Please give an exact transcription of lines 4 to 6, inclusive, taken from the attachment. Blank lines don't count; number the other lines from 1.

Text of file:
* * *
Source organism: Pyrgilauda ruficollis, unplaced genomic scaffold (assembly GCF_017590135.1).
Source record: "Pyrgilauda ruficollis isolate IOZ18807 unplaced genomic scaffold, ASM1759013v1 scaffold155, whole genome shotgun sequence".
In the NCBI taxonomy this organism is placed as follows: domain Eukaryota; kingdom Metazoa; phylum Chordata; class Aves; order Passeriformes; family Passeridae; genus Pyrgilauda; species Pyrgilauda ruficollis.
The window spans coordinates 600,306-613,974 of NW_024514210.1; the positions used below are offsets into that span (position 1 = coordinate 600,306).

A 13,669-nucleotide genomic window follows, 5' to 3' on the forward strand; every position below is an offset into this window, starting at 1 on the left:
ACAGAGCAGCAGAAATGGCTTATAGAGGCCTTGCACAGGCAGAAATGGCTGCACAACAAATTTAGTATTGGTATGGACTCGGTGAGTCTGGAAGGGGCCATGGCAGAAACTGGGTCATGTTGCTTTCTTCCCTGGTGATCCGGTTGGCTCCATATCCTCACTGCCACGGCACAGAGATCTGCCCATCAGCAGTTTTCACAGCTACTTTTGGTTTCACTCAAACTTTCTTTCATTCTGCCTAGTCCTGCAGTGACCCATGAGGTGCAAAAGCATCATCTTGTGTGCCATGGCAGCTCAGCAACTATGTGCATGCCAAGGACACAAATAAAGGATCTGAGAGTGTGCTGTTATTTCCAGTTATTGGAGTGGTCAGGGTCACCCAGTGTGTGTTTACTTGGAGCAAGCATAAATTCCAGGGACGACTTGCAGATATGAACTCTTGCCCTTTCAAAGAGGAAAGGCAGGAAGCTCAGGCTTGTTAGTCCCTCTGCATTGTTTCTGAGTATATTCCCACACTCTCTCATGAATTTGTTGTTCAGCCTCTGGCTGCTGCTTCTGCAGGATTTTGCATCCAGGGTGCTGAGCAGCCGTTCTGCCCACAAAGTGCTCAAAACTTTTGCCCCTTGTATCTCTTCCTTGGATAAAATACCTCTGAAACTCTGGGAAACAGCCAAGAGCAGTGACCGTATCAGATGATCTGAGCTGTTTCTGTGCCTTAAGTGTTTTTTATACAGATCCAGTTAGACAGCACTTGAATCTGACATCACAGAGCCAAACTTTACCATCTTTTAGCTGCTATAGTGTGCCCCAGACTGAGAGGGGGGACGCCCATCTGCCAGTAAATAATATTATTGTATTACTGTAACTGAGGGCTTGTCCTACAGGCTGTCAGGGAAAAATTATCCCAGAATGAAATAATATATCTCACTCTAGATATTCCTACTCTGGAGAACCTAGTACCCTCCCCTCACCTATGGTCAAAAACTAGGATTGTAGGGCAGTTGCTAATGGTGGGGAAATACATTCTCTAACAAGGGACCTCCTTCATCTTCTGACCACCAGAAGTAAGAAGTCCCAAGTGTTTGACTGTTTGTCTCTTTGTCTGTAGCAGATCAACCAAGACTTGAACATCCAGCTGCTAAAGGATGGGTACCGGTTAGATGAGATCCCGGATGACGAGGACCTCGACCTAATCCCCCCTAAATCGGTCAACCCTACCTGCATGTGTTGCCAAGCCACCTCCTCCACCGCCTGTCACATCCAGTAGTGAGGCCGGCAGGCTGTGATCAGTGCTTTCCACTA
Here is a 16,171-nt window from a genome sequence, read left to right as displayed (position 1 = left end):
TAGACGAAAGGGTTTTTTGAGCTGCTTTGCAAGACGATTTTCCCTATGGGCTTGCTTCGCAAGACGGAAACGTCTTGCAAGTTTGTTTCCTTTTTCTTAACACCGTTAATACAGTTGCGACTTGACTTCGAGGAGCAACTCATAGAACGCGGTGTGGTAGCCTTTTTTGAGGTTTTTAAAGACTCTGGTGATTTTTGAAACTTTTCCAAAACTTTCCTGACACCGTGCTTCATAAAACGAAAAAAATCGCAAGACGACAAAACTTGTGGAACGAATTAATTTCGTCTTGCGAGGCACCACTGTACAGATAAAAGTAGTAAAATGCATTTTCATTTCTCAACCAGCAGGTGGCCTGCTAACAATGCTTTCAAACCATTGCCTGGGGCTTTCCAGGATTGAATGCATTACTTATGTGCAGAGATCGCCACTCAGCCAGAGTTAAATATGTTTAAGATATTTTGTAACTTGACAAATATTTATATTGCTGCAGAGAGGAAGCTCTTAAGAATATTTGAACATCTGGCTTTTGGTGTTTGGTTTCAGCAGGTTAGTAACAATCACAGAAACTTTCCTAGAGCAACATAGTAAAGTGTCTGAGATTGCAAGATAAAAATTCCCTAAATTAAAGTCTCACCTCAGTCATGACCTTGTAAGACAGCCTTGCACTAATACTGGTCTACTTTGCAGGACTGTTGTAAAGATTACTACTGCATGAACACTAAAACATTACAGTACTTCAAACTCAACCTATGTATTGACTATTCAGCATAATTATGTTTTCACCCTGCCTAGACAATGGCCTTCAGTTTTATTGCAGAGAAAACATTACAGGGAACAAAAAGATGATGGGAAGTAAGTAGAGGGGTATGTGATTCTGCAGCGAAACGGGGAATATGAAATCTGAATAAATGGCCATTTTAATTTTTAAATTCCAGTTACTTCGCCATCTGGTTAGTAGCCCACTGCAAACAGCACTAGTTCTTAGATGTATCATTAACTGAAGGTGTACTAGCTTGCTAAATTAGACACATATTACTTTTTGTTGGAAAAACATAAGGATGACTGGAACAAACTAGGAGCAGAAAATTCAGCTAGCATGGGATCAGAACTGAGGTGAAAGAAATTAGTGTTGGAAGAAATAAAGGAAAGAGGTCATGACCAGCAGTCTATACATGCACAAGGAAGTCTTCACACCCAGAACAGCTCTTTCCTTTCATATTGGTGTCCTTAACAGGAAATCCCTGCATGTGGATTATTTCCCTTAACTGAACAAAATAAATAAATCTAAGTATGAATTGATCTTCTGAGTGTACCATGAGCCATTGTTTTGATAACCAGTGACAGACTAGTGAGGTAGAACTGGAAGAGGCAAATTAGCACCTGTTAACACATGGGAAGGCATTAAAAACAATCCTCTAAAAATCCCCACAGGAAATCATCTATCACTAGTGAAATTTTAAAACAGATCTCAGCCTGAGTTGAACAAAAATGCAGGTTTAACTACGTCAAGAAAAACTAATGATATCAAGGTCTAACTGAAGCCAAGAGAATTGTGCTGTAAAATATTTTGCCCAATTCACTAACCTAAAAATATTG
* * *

The window spans coordinates 600,306-613,974 of NW_024514210.1; the positions used below are offsets into that span (position 1 = coordinate 600,306).

A 13,669-nucleotide genomic window follows, 5' to 3' on the forward strand; every position below is an offset into this window, starting at 1 on the left:
ACAGAGCAGCAGAAATGGCTTATAGAGGCCTTGCACAGGCAGAAATGGCTGCACAACAAATTTAGTATTGGTATGGACTCGGTGAGTCTGGAAGGGGCCATGGCAGAAACTGGGTCATGTTGCTTTCTTCCCTGGTGATCCGGTTGGCTCCATATCCTCACTGCCACGGCACAGAGATCTGCCCATCAGCAGTTTTCACAGCTACTTTTGGTTTCACTCAAACTTTCTTTCATTCTGCCTAGTCCTGCAGTGACCCATGAGGTGCAAAAGCATCATCTTGTGTGCCATGGCAGCTCAGCAACTATGTGCATGCCAAGGACACAAATAAAGGATCTGAGAGTGTGCTGTTATTTCCAGTTATTGGAGTGGTCAGGGTCACCCAGTGTGTGTTTACTTGGAGCAAGCATAAATTCCAGGGACGACTTGCAGATATGAACTCTTGCCCTTTCAAAGAGGAAAGGCAGGAAGCTCAGGCTTGTTAGTCCCTCTGCATTGTTTCTGAGTATATTCCCACACTCTCTCATGAATTTGTTGTTCAGCCTCTGGCTGCTGCTTCTGCAGGATTTTGCATCCAGGGTGCTGAGCAGCCGTTCTGCCCACAAAGTGCTCAAAACTTTTGCCCCTTGTATCTCTTCCTTGGATAAAATACCTCTGAAACTCTGGGAAACAGCCAAGAGCAGTGACCGTATCAGATGATCTGAGCTGTTTCTGTGCCTTAAGTGTTTTTTATACAGATCCAGTTAGACAGCACTTGAATCTGACATCACAGAGCCAAACTTTACCATCTTTTAGCTGCTATAGTGTGCCCCAGACTGAGAGGGGGGACGCCCATCTGCCAGTAAATAATATTATTGTATTACTGTAACTGAGGGCTTGTCCTACAGGCTGTCAGGGAAAAATTATCCCAGAATGAAATAATATATCTCACTCTAGATATTCCTACTCTGGAGAACCTAGTACCCTCCCCTCACCTATGGTCAAAAACTAGGATTGTAGGGCAGTTGCTAATGGTGGGGAAATACATTCTCTAACAAGGGACCTCCTTCATCTTCTGACCACCAGAAGTAAGAAGTCCCAAGTGTTTGACTGTTTGTCTCTTTGTCTGTAGCAGATCAACCAAGACTTGAACATCCAGCTGCTAAAGGATGGGTACCGGTTAGATGAGATCCCGGATGACGAGGACCTCGACCTAATCCCCCCTAAATCGGTCAACCCTACCTGCATGTGTTGCCAAGCCACCTCCTCCACCGCCTGTCACATCCAGTAGTGAGGCCGGCAGGCTGTGATCAGTGCTTTCCACTA